our sins. 1 Corinthians 15:3-4; Romans 3:25.)

     C. What is the definition of mercy that we draw from the
     example of the king in the parable? (To forgive more than we
     are asked to forgive.)

          1. What is the lesson of the parable? (That the servant
          who was forgiven much, refused to forgive, and refused to
          forgive considerably less than he was forgiven.)

          2. Should we forgive wife beaters? Child molesters?
          Rapists?

               a. If, as you agreed before, these are "lesser
               crimes" than murder, and if, as you agreed before,
               you cost God His life, then are you bound to
               forgive these lesser crimes?

     D. Re-read Matthew 18:33-35 and Matthew 5:7. Are these
     teaching the same principle?

          1. Do they reach the same conclusion? (No! The "end" of
          Matthew 5:7 is mercy.  The "end" of Matthew 18:34-35 is
          torture.)

          2. How can the king who showed more mercy than he
          was asked to give, now torture his servant?

          3. What lesson is there in this?  That if someone we
          forgive, does not forgive others, we should torture them?
          (No.  The question about wife beaters, rapists and
          murderers that I asked earlier are very difficult if you
          have been through an experience involving one of these
          crimes.  The difference I see that is reflected in our
          parable is that God has the authority to punish. God
          establishes the state (Romans 13:1-5) and God has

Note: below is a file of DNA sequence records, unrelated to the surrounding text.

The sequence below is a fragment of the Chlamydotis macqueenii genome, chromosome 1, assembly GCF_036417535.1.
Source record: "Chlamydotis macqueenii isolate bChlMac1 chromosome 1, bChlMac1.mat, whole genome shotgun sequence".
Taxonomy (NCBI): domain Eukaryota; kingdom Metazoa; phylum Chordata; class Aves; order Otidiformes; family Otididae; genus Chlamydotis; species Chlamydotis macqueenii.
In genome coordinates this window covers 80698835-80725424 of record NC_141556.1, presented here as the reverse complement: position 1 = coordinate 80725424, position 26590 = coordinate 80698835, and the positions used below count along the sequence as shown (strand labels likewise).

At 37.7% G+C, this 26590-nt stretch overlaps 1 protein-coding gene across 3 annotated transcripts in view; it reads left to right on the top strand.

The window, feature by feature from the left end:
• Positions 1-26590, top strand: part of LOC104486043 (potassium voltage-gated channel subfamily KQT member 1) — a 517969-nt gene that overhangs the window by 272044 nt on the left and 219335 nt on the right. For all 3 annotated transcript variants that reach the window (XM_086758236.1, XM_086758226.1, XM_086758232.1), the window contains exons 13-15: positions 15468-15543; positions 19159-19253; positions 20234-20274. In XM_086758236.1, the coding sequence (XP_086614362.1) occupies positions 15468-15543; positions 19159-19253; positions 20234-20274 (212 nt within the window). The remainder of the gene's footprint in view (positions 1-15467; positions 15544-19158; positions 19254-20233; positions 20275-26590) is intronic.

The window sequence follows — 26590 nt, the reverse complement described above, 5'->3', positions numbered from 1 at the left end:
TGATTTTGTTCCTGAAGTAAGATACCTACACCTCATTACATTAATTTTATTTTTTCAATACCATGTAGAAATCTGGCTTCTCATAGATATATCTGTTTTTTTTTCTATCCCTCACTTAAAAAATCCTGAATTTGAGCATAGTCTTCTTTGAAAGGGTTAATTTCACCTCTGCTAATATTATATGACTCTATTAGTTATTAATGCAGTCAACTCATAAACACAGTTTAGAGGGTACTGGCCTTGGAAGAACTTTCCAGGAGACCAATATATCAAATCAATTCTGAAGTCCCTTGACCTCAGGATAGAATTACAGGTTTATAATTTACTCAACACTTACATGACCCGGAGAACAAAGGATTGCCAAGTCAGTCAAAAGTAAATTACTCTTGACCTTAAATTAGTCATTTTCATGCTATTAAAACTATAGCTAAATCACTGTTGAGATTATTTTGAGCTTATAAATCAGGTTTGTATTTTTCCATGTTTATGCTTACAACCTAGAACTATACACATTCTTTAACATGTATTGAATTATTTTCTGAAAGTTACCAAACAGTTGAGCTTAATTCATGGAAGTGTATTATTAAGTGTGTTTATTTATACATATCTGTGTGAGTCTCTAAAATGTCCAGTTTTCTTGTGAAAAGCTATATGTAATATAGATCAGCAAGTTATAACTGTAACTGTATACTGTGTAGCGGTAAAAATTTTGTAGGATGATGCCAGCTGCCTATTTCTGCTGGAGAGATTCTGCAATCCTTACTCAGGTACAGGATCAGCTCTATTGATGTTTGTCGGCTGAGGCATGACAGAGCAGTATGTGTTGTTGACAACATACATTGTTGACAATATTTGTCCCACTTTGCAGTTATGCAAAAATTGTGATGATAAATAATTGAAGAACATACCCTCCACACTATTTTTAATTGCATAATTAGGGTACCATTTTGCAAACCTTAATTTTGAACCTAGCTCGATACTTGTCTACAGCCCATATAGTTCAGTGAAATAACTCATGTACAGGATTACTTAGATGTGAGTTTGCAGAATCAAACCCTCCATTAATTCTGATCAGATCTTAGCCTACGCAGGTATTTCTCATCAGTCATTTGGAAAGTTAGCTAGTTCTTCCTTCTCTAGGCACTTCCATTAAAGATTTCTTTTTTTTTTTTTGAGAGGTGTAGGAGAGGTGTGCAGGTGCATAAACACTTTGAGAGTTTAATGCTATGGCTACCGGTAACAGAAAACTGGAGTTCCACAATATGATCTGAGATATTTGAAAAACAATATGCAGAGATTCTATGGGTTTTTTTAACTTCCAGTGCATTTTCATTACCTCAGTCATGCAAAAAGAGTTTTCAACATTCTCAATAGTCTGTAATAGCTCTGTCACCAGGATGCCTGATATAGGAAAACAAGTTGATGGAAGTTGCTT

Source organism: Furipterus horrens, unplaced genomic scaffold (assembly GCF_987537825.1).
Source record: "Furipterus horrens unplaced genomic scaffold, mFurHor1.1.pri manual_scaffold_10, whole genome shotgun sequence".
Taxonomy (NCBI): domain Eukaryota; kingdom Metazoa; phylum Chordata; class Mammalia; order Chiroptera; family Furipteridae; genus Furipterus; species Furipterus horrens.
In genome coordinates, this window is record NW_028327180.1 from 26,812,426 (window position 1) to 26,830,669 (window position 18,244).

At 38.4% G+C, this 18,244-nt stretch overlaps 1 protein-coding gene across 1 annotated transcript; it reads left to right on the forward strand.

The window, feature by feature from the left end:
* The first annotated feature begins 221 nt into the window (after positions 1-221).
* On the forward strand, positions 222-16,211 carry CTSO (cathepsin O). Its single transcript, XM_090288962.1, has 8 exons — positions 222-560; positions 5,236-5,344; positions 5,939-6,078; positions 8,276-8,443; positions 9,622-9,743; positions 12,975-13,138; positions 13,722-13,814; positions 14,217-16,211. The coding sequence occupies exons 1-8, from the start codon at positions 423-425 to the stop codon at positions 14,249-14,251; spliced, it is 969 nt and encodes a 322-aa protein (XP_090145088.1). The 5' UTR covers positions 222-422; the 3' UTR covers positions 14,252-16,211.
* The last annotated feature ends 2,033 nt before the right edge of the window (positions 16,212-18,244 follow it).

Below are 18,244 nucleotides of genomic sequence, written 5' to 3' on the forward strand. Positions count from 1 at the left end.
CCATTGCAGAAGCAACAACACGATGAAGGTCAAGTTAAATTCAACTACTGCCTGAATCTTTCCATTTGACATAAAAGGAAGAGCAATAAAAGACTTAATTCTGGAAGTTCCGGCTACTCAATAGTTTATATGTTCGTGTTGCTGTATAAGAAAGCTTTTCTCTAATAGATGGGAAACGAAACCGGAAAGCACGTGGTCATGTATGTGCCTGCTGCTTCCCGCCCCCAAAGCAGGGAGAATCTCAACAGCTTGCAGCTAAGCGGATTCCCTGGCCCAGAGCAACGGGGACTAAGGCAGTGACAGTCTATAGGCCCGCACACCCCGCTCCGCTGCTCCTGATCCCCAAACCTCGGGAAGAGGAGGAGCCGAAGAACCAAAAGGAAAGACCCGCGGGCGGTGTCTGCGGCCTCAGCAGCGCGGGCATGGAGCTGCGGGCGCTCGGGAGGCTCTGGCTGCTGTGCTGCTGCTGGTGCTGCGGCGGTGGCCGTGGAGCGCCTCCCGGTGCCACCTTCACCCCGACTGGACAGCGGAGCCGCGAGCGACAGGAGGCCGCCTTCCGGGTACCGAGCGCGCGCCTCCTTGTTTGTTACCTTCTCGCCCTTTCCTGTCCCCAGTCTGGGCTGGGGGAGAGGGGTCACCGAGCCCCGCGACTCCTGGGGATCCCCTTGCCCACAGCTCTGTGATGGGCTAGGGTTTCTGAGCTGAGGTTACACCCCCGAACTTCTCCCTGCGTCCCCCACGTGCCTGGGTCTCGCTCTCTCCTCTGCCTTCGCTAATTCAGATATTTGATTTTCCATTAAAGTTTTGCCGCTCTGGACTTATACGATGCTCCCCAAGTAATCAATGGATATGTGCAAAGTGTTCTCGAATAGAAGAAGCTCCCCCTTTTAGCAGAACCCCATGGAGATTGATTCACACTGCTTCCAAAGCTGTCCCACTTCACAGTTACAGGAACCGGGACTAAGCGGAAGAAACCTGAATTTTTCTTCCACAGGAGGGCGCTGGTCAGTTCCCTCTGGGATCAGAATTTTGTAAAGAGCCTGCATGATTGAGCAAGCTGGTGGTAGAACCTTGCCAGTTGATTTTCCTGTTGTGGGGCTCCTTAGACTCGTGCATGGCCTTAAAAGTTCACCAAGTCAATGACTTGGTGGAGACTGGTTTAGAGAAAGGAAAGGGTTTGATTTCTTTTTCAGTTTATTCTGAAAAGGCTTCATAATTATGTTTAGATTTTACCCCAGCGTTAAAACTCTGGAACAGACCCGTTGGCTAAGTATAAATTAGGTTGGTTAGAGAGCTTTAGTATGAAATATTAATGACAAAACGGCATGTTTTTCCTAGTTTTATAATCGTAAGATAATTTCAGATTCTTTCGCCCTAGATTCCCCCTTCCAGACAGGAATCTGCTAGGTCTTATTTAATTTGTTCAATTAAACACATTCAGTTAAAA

authorized the death penalty for some crimes.
          (Deuteronomy 17). Jesus does not indicate that the
          "fellow servants" in our parable (Matthew 18:31) sinned
          by telling the king about what happened. I think we can
          take comfort in the state punishing crime. However,
          whatever the state does, God calls on us to forgive the
          most heinous crimes against us.)

          4. This morning I ask you to just take a second and
          consider the terrible crime you have committed against
          Christ!
 
     E. Now friends, is there anyone who you have not forgiven?
     Anyone against whom you hold a grudge? Anyone to who you have
     not shown mercy? God gave you your life, the life of your
     spouse, the lives of your parents and the lives of your
     children.  You all deserved to die -- forever. Compare what
     God has given you (and forgiven you) with the "injury"
     inflicted upon you by the person you have not forgiven.  The
     disparity is so great, even your "fellow servants" realize the
     injustice of your attitude.  "Blessed are the merciful, for
     they will receive mercy."

          1. What do you think Jesus means in Matt. 18:35 when He
          says, "forgive your brother from your heart?"

               a. Have you forgiven your brother "from the heart"
               when you say, "I'll forgive, but I'll not forget?"
 

          2. Unless we are willing to overlook insults,
          overlook offenses, overlook personal injustice, we do not
          understand what Jesus has done for us.
          His forgiveness, gave you your life.
          His forgiveness gave your husband, your wife, life.
          His forgiveness, gave your children their lives.
          His forgiveness, gave your parents their lives.
          He is a great and merciful God who is looking for
          merciful followers! "Blessed are the merciful, for they
          will be shown mercy!"

IV. NEXT WEEK: "THE PURE IN HEART," Matthew 5:8. Study!